The latest PGRO crop update has highlighted the presence of yield robbing pests and diseases such as pea and bean weevil, downy mildew, chocolate spot and Cercospora. So how can growers best monitor and treat them? CPM reports.

Pea and bean weevils have been found in traps in Cambridgeshire and at sites monitored by the Rothamsted Insect Survey, due to the warm weather in late February.

To keep an eye on weevil presence, a monitoring system is available to farmers, which detects adults as they migrate in early spring, consisting of five cone traps containing pheromone lures. It can be used to aid decision-making in the following ways:

  • Identifies seasons when weevil numbers are low and crops do not require treatment.
  • Identifies peak activity and best timing of applications.
  • Reduces the need for prophylactic spraying.
  • May allow drilling time to be changed to avoid peak weevil activity.

Traps should be sited on a grass margin or headland of a field cropped with peas or beans in the previous year and should be checked three times each week.

A threshold is reached when an average of more than 30 weevils is recorded per trap on any one occasion.

When a threshold is reached, any crops that have just emerged or are likely to emerge within 10 days are likely to be at risk. Insecticides should be applied at first signs of crop damage, seen as u-shaped notching on leaf edges, especially where there is a history of severe damage.

A second spray may be required if crops are growing slowly.

If a threshold is not reached or occurs more than 10 days before crop emergence, insecticides are not required. Winter beans rarely require treatment as they are well established before attack occurs.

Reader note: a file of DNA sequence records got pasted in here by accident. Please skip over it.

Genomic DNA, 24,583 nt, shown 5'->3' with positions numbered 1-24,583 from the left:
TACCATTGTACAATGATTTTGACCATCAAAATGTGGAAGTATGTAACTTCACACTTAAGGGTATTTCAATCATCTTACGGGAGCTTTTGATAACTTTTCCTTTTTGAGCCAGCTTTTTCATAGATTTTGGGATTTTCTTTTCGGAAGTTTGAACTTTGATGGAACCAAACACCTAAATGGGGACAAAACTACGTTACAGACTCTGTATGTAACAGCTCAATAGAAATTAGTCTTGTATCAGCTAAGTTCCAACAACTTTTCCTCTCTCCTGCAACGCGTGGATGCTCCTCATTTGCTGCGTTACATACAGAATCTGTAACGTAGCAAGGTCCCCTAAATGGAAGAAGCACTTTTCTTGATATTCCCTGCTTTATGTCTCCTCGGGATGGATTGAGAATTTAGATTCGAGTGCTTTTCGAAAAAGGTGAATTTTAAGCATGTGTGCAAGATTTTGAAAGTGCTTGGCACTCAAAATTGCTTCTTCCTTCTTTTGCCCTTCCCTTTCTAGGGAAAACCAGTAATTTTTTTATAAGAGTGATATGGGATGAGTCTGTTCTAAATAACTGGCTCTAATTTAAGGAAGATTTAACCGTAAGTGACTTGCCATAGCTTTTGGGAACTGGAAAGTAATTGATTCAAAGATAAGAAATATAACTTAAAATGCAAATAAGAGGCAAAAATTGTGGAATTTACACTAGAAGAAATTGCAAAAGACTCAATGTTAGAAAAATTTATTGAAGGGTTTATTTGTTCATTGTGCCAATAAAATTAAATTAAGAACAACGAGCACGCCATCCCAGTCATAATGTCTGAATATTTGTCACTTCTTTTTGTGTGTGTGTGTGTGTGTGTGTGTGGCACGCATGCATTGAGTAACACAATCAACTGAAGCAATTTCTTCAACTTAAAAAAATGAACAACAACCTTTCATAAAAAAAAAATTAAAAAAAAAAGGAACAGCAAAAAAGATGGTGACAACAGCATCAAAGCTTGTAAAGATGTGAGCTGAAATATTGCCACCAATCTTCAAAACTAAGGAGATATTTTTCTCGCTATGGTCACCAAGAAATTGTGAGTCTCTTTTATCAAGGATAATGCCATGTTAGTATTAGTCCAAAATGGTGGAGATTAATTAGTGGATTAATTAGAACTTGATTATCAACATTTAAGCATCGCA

Traps are available from Agralan Ltd:

Other diseases

There have also been reports of downy mildew, chocolate spot and Cercospora in winter beans, so what are the symptoms to watch out for?

Downy mildew 

Downy mildew can be severe in field beans but often doesn’t warrant treating in winter beans.

Characteristic symptoms include pale patches on the upper surface of leaves with a greyish-mauve, velvety growth on the underside.

The growing points may be chlorotic and distorted and pod set can be reduced. The disease is favoured by cool, humid conditions.

Treatment should be applied when lesions can be found on about 25% of plants and the crop has started flowering. Straight Metalaxyl-M (SL567A) can be used on field beans (EAMU 0917/13).

Chlorothalonil + metalaxyl-M is available for broad beans only.

Several spring bean varieties are resistant to infection, a full list can be found at:

Chocolate spot 

Chocolate spot is encouraged by long periods of overcast and wet weather.

Winter beans are more susceptible to infection, especially where plant populations are high, while spring and broad beans can develop chocolate spot during wet spring and summer conditions.

The disease develops as small, circular, chocolate coloured spots on the lower leaves. These become larger and may coalesce to form a greyer coloured lesion extending over the leaf surface. Stems and pods can also develop a covering of spots or flecks.

Severe infections can result in defoliation and protectant fungicides should be applied at first pod if spotting is seen on the leaves.

If severe spotting is seen earlier in the season, the first spray should be moved forward. A second spray should be applied 3-4 weeks later if spotting continues to develop on the upper parts of the plant.

Cercospora leaf spot 

Cercospora leaf spot has been reported more frequently in UK field beans in the past few years and there have been reports in winter beans in early 2019.

The disease persists in crop residues and is dispersed by wind and rain to infect young plants, particularly in fields planted close to previous year’s crops.

Symptoms are similar to those displayed by Ascochyta, but no pycnidia are present at the centre of lesions. Lesions are dark brown to black with a grey centre, and with a characteristic zonal pattern.

Products containing tebuconazole or chlorothalonil are effective against the disease.